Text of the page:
Minnesota Catholics Lobby For Illegal Immigrants to Get Driver’s License

ST. PAUL, MN — Tuesday’s roll call for Real ID passed the MN House Civil Law Committee 7-6.

The passing of Real ID prompted the MN Catholic Conference to lobby members of the legislature to change one small yet significant portion of the bill.

The original language comes from section 6.25 stating “(3) lawful status, as defined in Code of Federal Regulations, title 6, section 37.3.”

Federal regulations define lawful status as “a person in lawful status is a citizen or national of the United States; or an alien: lawfully admitted for permanent or temporary residence in the United States…”

As written, the bill would ask individuals seeking an upgraded ID for legal status.

The MN Catholic Conference – the official lobbying group for the Archdiocese of Minneapolis sent a letter urging lawmakers to remove language found in section 6.25.

In a statement to Alpha News, Shawn Peterson, the Associate Director of Public Policy of the Minnesota Catholic Conference said:

“The Minnesota Catholic Conference has continually been supportive of a bipartisan measure to allow undocumented persons to obtain a provisional driver’s license for the sole purpose of transporting themselves and their children to work, school, and their place of worship. This measure has been supported by a wide variety of organizations, including the legal immigrant community, faith communities, business organizations, and law enforcement, and has been successfully implemented in several other states. Undocumented immigrants who live in our communities are already driving on our streets. Why not ensure that they are doing so in a safe and legal manner?”

“What Minnesota needs now is people who are willing to move beyond sound bites and grandstanding to pursue instead a workable, common-sense solution. Lawmakers can no longer hold our state’s safety hostage for the sake of political expediency. This proposal won’t solve our country’s broken immigration system, but it will be a practical step towards improving the safety of our state and the well-being of the estimated 90,000 undocumented persons living here.”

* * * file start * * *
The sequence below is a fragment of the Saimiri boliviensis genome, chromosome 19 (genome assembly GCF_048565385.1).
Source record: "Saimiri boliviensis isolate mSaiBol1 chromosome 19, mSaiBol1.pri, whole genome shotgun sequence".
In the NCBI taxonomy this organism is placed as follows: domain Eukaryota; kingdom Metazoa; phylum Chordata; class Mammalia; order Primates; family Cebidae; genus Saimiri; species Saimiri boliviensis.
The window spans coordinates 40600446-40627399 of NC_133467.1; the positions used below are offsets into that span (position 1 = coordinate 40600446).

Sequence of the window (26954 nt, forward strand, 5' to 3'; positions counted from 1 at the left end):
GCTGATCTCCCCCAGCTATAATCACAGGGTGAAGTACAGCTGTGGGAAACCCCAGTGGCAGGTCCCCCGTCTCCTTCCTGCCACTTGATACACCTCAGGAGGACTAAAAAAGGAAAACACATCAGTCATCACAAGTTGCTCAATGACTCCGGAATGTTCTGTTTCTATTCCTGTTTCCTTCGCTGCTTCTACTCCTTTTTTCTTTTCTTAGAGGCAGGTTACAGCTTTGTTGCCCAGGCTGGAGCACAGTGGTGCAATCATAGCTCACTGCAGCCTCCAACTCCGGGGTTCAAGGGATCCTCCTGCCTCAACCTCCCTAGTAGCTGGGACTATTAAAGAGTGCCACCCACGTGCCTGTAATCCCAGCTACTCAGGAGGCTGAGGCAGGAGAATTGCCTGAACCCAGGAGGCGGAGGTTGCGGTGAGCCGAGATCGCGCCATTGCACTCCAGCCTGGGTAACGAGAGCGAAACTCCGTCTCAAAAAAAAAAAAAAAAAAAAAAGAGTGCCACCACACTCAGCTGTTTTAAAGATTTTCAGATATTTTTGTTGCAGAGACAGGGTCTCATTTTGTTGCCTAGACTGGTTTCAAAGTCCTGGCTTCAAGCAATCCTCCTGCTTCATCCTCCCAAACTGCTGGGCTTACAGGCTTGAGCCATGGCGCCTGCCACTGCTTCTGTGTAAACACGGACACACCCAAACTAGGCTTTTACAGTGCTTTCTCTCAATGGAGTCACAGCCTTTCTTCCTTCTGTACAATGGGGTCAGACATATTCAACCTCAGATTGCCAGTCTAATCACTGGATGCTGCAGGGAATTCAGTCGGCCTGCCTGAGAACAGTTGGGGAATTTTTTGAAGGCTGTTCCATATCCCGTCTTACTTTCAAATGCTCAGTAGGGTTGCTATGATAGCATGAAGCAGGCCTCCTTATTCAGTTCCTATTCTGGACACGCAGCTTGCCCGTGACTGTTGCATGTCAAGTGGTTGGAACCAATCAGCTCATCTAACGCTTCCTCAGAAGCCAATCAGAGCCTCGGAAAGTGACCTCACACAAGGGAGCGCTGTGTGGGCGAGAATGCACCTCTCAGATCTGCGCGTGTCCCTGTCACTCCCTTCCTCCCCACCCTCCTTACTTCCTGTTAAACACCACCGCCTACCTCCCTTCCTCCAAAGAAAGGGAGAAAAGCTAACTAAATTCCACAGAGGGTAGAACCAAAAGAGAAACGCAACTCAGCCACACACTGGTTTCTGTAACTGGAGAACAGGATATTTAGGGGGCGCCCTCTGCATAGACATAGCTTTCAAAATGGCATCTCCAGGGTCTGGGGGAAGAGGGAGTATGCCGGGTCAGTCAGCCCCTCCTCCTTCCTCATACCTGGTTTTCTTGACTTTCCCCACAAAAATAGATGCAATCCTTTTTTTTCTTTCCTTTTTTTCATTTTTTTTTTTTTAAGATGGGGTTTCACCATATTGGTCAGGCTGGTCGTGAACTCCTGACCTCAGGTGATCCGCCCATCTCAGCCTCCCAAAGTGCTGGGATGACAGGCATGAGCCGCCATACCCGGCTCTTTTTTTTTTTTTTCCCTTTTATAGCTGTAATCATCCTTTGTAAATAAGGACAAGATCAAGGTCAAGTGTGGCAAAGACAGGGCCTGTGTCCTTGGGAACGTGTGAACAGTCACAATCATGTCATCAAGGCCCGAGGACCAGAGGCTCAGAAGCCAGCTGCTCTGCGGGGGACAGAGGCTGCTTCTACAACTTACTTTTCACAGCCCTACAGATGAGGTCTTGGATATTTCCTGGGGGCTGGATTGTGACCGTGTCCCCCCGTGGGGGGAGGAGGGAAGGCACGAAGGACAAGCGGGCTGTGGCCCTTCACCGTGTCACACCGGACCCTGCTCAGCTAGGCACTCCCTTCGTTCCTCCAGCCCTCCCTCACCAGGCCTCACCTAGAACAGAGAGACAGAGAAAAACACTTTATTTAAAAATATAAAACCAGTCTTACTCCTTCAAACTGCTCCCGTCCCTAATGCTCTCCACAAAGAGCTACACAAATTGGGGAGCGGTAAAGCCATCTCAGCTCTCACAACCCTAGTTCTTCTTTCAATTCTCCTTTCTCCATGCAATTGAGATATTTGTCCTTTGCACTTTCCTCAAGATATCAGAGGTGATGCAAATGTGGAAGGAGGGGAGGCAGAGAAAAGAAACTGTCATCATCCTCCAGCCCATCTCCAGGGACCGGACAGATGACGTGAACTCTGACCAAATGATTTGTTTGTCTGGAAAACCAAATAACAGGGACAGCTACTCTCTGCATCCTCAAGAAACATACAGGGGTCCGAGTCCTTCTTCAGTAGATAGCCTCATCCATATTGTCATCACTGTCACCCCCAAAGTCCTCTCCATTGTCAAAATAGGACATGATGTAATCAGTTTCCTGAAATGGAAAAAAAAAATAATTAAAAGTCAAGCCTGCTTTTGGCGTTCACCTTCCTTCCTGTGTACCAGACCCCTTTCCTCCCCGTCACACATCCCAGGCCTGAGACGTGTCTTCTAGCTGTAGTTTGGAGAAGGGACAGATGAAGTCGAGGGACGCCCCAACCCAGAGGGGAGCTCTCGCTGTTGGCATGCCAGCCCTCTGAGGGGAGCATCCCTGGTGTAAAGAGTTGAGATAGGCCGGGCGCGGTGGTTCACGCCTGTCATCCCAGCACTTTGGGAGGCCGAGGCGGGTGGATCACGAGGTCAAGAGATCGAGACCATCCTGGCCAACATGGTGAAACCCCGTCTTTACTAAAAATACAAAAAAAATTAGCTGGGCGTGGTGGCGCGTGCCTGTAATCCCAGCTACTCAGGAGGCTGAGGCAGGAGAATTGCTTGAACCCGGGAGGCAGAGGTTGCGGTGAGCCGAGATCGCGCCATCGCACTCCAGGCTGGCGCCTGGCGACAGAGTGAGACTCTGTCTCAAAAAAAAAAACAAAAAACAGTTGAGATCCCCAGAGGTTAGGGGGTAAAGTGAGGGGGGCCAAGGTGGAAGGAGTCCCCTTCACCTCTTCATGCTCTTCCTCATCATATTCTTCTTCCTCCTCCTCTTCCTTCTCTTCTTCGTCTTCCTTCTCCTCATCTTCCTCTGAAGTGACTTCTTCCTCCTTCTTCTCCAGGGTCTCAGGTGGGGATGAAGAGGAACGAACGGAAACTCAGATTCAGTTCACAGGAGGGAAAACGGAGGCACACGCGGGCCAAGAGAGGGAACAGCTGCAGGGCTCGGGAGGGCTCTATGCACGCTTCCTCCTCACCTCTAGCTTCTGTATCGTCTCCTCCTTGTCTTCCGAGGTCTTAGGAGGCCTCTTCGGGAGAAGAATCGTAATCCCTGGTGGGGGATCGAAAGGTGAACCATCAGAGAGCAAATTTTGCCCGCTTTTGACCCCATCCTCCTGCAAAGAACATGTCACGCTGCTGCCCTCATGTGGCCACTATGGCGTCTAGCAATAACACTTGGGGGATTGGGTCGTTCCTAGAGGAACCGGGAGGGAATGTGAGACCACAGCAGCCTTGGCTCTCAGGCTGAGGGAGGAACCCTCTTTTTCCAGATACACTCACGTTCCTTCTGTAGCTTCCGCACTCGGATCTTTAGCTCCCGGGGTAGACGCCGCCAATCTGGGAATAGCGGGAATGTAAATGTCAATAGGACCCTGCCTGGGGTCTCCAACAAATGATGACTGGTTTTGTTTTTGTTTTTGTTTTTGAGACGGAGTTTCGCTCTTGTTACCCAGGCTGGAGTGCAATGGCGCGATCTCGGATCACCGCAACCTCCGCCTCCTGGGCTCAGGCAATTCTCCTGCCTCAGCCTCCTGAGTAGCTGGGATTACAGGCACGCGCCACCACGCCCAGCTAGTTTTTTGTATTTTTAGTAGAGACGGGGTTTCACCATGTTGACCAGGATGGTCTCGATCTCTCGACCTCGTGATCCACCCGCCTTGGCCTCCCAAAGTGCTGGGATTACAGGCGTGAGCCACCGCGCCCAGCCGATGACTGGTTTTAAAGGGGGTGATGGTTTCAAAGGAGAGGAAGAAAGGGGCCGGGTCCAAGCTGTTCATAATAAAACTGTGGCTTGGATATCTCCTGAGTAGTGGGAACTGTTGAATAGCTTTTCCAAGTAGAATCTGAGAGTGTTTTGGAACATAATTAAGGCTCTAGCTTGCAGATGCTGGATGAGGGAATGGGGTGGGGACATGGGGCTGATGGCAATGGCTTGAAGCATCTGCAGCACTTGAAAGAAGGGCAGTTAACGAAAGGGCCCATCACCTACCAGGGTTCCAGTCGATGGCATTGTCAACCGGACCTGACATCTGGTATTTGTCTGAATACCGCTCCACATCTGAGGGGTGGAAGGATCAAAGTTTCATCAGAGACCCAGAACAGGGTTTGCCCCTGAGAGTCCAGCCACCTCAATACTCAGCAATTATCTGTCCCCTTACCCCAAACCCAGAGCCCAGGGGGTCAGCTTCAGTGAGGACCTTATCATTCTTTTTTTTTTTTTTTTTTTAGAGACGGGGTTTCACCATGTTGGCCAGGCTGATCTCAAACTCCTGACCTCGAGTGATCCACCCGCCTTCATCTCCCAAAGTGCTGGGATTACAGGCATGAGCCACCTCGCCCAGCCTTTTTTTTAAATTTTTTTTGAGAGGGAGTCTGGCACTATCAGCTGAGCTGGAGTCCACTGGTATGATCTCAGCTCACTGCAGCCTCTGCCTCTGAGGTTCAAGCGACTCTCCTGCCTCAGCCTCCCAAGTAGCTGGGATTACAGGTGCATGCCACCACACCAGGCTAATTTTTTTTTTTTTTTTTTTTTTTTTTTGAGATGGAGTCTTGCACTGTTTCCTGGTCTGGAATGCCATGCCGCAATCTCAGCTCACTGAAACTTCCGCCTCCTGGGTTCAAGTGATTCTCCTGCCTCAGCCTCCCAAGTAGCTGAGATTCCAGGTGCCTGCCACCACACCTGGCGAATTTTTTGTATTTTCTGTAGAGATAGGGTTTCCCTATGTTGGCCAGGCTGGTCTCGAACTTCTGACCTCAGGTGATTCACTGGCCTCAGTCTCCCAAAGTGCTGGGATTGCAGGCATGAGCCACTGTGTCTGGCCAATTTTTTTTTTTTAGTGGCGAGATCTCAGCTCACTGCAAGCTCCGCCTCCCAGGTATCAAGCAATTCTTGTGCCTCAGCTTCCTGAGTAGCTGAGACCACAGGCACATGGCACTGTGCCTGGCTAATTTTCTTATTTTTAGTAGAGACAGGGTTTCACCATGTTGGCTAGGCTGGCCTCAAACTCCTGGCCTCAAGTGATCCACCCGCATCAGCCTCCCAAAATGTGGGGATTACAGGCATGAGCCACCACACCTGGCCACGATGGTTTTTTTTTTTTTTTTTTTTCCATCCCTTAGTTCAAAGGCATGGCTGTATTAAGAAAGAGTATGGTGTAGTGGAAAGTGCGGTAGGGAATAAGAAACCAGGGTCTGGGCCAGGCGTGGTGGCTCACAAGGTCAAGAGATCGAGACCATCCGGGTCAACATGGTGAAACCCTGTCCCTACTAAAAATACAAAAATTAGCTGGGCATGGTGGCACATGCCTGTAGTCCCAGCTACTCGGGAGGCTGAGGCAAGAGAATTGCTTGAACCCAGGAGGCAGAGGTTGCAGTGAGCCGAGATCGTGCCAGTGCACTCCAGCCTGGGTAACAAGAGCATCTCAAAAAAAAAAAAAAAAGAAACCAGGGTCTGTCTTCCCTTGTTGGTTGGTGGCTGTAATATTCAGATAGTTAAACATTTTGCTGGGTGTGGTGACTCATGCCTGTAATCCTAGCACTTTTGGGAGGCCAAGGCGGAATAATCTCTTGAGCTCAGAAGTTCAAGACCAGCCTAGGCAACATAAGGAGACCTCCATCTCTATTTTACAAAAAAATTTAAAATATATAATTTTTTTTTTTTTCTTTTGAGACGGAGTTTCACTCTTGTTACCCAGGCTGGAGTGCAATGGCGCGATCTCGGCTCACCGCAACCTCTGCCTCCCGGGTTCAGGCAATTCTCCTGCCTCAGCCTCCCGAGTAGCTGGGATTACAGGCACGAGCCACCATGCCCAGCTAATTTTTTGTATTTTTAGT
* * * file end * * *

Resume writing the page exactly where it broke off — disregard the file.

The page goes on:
When asked if their advocation for licenses encouraged undocumented immigrants to continue breaking federal and state law, Peterson replied:
“As for the charge of rewarding lawbreakers, people need to take time to understand some of the root causes of immigration, which include people being lured to the United States to be exploited for cheap labor, as well as our nation’s foreign policy in Latin America, which has destabilized regimes and caused a flood of migrants seeking safety and an escape from poverty. A law is good inasmuch as it upholds the dignity of all human persons.”

Some lawmakers do not agree with the church’s view on ID’s for undocumented workers, much less Real ID. In a statement to Alpha News, Rep. Eric Lucero (R-Dayton) said:

“A driver’s license is a gateway document which opens the door for access to additional privileges and legitimizes illegal behavior. I oppose drivers licenses for illegal immigrants because I support the rule-of-law. I oppose the Real ID bill as a whole because I support the Constitution. Real ID is yet another example of Federal Government overreach usurping Tenth Amendment States Rights and is a clear threat to liberty.”

Federal law requires all who enter the country to do so legally, something the church understands. Peterson said, “The Catholic Church recognizes the right of nations to regulate their borders for the common good of their citizens. The Minnesota Catholic Conference, along with the United States Conference of Catholic Bishops, has long supported comprehensive immigration reform that would improve the country’s capacity to better control immigration, while at the same time putting undocumented persons already here on a pathway to citizenship.”

A vote on Real ID is expected sometime this week in the House.

Preya Samsundar

Preya Samsundar was born and raised in Minneapolis, MN. She graduated from the University of Minnesota - Twin Cities this Spring with a B.A. in Political Science and Sociology, with a minor in Strategic Communications. Preya has previously worked on several State Campaign Races.